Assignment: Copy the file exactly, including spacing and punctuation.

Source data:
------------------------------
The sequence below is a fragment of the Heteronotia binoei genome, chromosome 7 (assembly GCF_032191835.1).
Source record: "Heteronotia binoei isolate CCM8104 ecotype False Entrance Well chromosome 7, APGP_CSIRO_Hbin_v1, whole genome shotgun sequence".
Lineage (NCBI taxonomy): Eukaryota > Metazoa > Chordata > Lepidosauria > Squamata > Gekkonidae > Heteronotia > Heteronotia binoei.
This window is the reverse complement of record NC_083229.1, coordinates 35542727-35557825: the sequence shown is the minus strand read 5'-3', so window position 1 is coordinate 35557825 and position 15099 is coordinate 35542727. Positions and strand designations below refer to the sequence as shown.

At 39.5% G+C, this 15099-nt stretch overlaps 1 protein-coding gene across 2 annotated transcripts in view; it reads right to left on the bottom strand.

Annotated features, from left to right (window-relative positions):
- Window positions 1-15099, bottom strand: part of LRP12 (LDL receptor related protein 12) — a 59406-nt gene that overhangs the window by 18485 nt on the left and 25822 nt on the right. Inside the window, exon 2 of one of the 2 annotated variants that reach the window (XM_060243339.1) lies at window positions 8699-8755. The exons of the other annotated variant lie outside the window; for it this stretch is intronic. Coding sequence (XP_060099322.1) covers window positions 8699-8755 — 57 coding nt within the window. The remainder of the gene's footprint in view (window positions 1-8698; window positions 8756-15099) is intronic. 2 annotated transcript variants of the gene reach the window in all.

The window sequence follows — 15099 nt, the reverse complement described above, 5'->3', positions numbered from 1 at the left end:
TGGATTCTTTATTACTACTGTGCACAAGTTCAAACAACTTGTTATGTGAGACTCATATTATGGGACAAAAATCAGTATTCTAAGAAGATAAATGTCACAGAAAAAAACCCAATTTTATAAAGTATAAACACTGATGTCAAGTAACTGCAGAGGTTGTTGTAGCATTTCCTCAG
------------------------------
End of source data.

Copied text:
The sequence below is a fragment of the Heteronotia binoei genome, chromosome 7 (assembly GCF_032191835.1).
Source record: "Heteronotia binoei isolate CCM8104 ecotype False Entrance Well chromosome 7, APGP_CSIRO_Hbin_v1, whole genome shotgun sequence".
Lineage (NCBI taxonomy): Eukaryota > Metazoa > Chordata > Lepidosauria > Squamata > Gekkonidae > Heteronotia > Heteronotia binoei.
This window is the reverse complement of record NC_083229.1, coordinates 35542727-35557825: the sequence shown is the minus strand read 5'-3', so window position 1 is coordinate 35557825 and position 15099 is coordinate 35542727. Positions and strand designations below refer to the sequence as shown.

At 39.5% G+C, this 15099-nt stretch overlaps 1 protein-coding gene across 2 annotated transcripts in view; it reads right to left on the bottom strand.

Annotated features, from left to right (window-relative positions):
- Window positions 1-15099, bottom strand: part of LRP12 (LDL receptor related protein 12) — a 59406-nt gene that overhangs the window by 18485 nt on the left and 25822 nt on the right. Inside the window, exon 2 of one of the 2 annotated variants that reach the window (XM_060243339.1) lies at window positions 8699-8755. The exons of the other annotated variant lie outside the window; for it this stretch is intronic. Coding sequence (XP_060099322.1) covers window positions 8699-8755 — 57 coding nt within the window. The remainder of the gene's footprint in view (window positions 1-8698; window positions 8756-15099) is intronic. 2 annotated transcript variants of the gene reach the window in all.

The window sequence follows — 15099 nt, the reverse complement described above, 5'->3', positions numbered from 1 at the left end:
TGGATTCTTTATTACTACTGTGCACAAGTTCAAACAACTTGTTATGTGAGACTCATATTATGGGACAAAAATCAGTATTCTAAGAAGATAAATGTCACAGAAAAAAACCCAATTTTATAAAGTATAAACACTGATGTCAAGTAACTGCAGAGGTTGTTGTAGCATTTCCTCAG